Bolo Bhi Digital Security Training at Children’s Literature Festival, Islamabad ’15

Bolo Bhi representatives Farieha Aziz and Hija Kamran conducted digital security training sessions with teachers and students at the Children’s Literature Festival (CLF) and Teachers’ Literature Festival (TLF) in Islamabad from October 1 to 3, 2015. The sessions were geared to increase awareness of the harm the internet can cause and how to avoid falling victim to cybercrime.

At TLF, the main focus was to make teachers aware of email, social media and computer security. The biggest concern shared by teachers was the security of their Facebook accounts and mobile phones. Bolo Bhi representatives explained in detail Facebook security settings, followed by how to secure emails. The training included mobile phone security. However, most of the teachers were not smartphone users.

Two sessions were held for students at the Children’s Literature Festival. Some of the students were enthusiastic and displayed a desire to learn new things. They actively took part in the discussion and fielded some interesting questions. Some of the students were very familiar with the internet, and were active users at home – they had their own tablets or used their parents’ smartphones and laptops.

According to some teachers, they can't keep track of their children's online activities.

The sessions with children were aimed at creating awareness about securing passwords and their social media accounts while giving them a detailed overview of social media ethics. Many of the children had shared their passwords with their friends or someone at their school, in case they forgot their password. A few of them had made new accounts when they forgot their passwords.

Farieha Aziz interacts with students at Children's Literature Festival, Islamabad

Bolo Bhi

One of the fifth graders knew what viruses and antivirus softwares were and knew a few methods to secure himself online. He said if somebody asked for his information pretending to be his friend, he would confirm with his friend over the phone or in school if the account was actually being operated by him. One third-grade student said she didn’t share her password with anyone other than her parents.

Online gaming security protocols were also emphasized at the training where children were taught not to reply to if a stranger messaged using the game’s inbuilt chat. They were also told not to share private information with anyone anywhere on the internet. Bolo Bhi urged students to share what they do on the internet with parents or someone in the family. They were told unsupervised access to the internet may result in greater harm later.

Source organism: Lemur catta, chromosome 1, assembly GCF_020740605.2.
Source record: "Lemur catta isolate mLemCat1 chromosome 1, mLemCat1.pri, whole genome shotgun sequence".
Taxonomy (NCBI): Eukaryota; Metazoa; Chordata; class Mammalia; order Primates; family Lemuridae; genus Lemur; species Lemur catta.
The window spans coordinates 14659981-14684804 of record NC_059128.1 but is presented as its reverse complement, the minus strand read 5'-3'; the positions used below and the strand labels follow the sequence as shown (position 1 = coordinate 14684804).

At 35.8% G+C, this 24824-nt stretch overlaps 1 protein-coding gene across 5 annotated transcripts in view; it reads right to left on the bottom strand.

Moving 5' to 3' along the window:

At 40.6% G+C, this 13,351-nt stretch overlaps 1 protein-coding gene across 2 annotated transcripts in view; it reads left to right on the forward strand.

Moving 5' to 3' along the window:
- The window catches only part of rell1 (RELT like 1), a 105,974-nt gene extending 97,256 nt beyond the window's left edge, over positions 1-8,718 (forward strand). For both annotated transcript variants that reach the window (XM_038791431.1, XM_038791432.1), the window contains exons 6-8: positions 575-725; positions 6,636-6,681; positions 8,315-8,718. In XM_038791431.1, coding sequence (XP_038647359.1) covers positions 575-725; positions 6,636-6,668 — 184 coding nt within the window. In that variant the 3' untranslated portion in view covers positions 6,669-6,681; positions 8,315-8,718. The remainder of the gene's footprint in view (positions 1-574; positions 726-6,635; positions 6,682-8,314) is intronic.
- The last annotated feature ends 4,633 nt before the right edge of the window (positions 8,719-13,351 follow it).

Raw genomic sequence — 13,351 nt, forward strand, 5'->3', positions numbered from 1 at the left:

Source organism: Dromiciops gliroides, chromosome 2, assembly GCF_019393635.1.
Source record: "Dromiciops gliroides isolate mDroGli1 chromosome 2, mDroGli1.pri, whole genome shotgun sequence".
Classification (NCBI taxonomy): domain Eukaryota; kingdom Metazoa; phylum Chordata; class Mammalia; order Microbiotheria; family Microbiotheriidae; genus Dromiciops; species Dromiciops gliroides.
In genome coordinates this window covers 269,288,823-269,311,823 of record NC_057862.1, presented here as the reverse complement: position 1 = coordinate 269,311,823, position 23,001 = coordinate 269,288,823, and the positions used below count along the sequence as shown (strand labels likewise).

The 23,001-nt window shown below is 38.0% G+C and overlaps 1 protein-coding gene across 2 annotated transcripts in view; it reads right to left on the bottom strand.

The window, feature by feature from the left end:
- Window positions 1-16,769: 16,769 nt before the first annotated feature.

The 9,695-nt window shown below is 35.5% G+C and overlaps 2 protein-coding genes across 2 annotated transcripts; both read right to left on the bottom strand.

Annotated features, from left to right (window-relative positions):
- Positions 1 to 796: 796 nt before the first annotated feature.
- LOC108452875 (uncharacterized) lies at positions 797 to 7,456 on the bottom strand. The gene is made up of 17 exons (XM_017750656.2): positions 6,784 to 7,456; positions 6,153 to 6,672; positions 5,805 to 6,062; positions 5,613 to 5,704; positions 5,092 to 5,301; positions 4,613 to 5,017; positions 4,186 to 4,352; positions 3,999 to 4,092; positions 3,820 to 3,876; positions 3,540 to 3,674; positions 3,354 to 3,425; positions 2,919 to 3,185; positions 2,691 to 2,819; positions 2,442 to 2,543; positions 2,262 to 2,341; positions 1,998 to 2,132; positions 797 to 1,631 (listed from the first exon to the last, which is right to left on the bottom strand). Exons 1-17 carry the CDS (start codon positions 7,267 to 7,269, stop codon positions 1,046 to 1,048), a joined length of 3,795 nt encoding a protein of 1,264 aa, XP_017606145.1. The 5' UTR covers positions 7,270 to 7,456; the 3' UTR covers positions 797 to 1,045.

The trend of confining desktop computers to a public space in the house with the monitor visible to all has changed. Now children use personal laptops, tablets and smartphones which can be carried anywhere, enabling unsupervised internet access. When the teachers were asked to keep an eye on children’s online activities, one of them replied, “They don’t listen to us now.” This independence combined with the fact that everything is readily available to children makes it necessary to ensure their online safety.

When the students were told never to download anything from an unauthorized website, one of the students mentioned he frequently used torrents and other websites to download software or movies. This highlights the level of knowledge these children possess about how to navigate the internet for things they wish to access. Bolo Bhi emphasized running an antivirus frequently and downloading only from trusted websites.


Pakistan Telecommunication Authority’s (PTA) Chairman, Dr Ismail Shah, upon the invitation of Bolo Bhi, conducted a session with teachers and students at CLF.

Dr Shah began by illustrating the difference between a feature phone and a smartphone, and speaking to the children and teachers about the evolution of technology in Pakistan and what is available today.

Dr Shah introduced, a PTA-run educational apps portal. SmartPakistan, also available as an app, for students to help them with their studies. The portal offers a range of apps for a wide age group. From apps that teacher basic math and alphabets to those that assist with exam revision offering a collection of past papers, some also serve as directories for colleges and universities. Smart PakistanIt is not limited to just education. While more work has gone into educational apps, Smart Pakistan will be expanded to include other apps that will cover the health and public sector. It also gives young mobile app developers a chance to to showcase their apps and make them accessible to the public.

PTA Chairman Mr. Ismail Shah interacts with the audience at Children's Literature Festival, Islamabad

Bolo Bhi

Bolo Bhi plans to conduct more sessions for people to learn how to stay safe online.

Bolo Bhi’s guide to digital security can be viewed here

Video from Digital Security Training session at TLF can be viewed here

Add a comment

*Please complete all fields correctly

Related Blogs

No Image